The use of the phrase “I am your servant” is terrific throughout the story. It starts off in a way that is quite believable, but as the episodes pass, it becomes clear that the Daleks don’t really mean it, and by the fourth and fifth episodes they are saying it in a very knowing and calculating way, as if to say to the viewer “These guys are idiots if they think we are their servants”.
Cliffhangers & Pacing
One thing that this story really excels at is the way its paced. This is best showcased with the cliffhangers.
Episode 1: The Daleks are discovered dormant
Episode 2: A Dalek declares that it is the servant of the humans repeatedly, while the Doctor earnestly tries to get the colonists to listen to him
Episode 3: The Daleks first show sign of their true intentions by declaring that they will get their power, while a concerned Lesterson watches on.
Episode 4: Lesterson finds that the Daleks have set up a production plant in their capsule (which – although never confirmed in the script – must be bigger on the inside)
Episode 5: The Daleks declare war on the humans
It’s a classic example of how to do the slow build. Every cliffhanger is important, and advances the story, rather than it just being a case of ‘How will the Doctor get out of this one?’. Off the top of my head, I can’t think of many other stories of that length with no cliffhangers that
present a member of the regular cast in danger.
And in Professor Lesterson, the writer has a character that works marvellously with the pace the story takes. At first he’s an arrogant scientist who presses ahead with reactivating the Daleks for his own glory. He doesn’t believe they are even remotely dangerous. But as the Daleks begin to let their masks slip, it slowly dawns on him that the Doctor was right. Indeed, he uses those very words – “The Examiner was right. They ARE evil” – before slipping into insanity and eventually being exterminated. Excellent stuff.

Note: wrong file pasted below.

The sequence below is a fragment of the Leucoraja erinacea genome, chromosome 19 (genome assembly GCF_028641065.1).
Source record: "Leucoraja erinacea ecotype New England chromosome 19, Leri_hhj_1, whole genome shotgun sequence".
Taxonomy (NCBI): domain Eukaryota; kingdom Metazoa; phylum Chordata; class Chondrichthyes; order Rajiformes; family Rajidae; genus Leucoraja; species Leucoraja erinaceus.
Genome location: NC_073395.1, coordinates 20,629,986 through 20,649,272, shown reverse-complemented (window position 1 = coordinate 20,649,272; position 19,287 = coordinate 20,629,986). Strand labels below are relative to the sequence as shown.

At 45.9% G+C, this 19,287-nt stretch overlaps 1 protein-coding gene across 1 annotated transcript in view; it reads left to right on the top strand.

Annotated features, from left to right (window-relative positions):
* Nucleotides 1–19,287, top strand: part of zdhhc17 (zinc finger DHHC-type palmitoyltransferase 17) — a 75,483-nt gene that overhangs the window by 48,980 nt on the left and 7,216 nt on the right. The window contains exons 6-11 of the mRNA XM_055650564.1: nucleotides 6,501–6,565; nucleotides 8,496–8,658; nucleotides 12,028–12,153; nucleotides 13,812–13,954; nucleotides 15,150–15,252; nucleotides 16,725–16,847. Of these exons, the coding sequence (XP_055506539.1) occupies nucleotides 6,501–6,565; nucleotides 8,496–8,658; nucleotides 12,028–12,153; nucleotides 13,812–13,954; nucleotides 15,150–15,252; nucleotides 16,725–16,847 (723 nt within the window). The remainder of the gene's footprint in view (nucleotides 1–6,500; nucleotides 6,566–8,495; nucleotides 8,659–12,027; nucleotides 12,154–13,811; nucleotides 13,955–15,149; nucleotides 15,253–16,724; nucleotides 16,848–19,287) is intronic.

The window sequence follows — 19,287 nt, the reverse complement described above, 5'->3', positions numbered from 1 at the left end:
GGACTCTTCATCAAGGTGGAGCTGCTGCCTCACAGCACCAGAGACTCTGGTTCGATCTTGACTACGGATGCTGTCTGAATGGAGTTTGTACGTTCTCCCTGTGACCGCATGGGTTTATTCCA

When you compare this story to the most recent Dalek effort in Matt Smith’s first series – Victory of the Daleks – it puts it to shame. In that story the Daleks just admitted that they were lying about their intentions after about 27 seconds. It was a serious disappointment, when you consider how well Power was done, and indeed how easy it would have been to borrow from it.
- It’s interesting to see the Doctor valuing human life so little. He comes to the conclusion that the best way to distract the Daleks is to ‘Use Bragan’s Guards’ – which basically means ‘Send them to their deaths’. Very un-Doctor-like.
- Sad as it is, this is the last time the show will use the wonderfully atmospheric musical score used in the original Dalek story (as well as this, The Rescue & The Ark).
- It’s never really explained how the Daleks recognise the Doctor. On the one hand that’s a good thing because it allows the show to go on as normal, but on the other hand it would have been nice to have it dealt with a little bit.
- The weakest part of the story is the civil war aspect. I haven’t said much about it because I just don’t think too much needs to be said. Ultimately it was just a way of padding out the episodes a little while giving the Daleks a means to go out and slaughter people at the end.
- Neither Ben nor Polly get up to much in this story, other than to wonder about the new Doctor. Polly quickly comes to the conclusion that it’s the same man as they previously travelled with, while Ben takes a lot longer to convince.
- It’s nice to hear that they have dogs on the Vulcan colony, but surely dog lovers (which I certainly am not) wouldn’t be too happy about them being kept outside the walls of the colony, alongside the mercury swamps?
- But speaking of Ben & Polly, they can’t have been travelling with the Doctor for more than a few days in real time, yet Ben comes out with the line “Of course, the real Doctor was always going on about the Daleks”. When exactly? He gets separated from them fairly quickly in the Smugglers and doesn’t meet up with them until near the end, then it’s straight to the South Pole where he ends up collapsing in short order, and then he regenerates.
Doctor Who -The Power of the Daleks Review: Final Thoughts
It’s a strong start to the Troughton era with one of the best Dalek stories ever written. I know I’ve said it before, but it’s worth saying again that it’s ridiculous that a story like this could be missing from the archives when – for example – The Dominators and Planet of the Giants survive.
Still, even with just some audio and pictures, you can tell that this is one of the strongest stories in the show’s history.
Well worth taking the time to watch/listen to.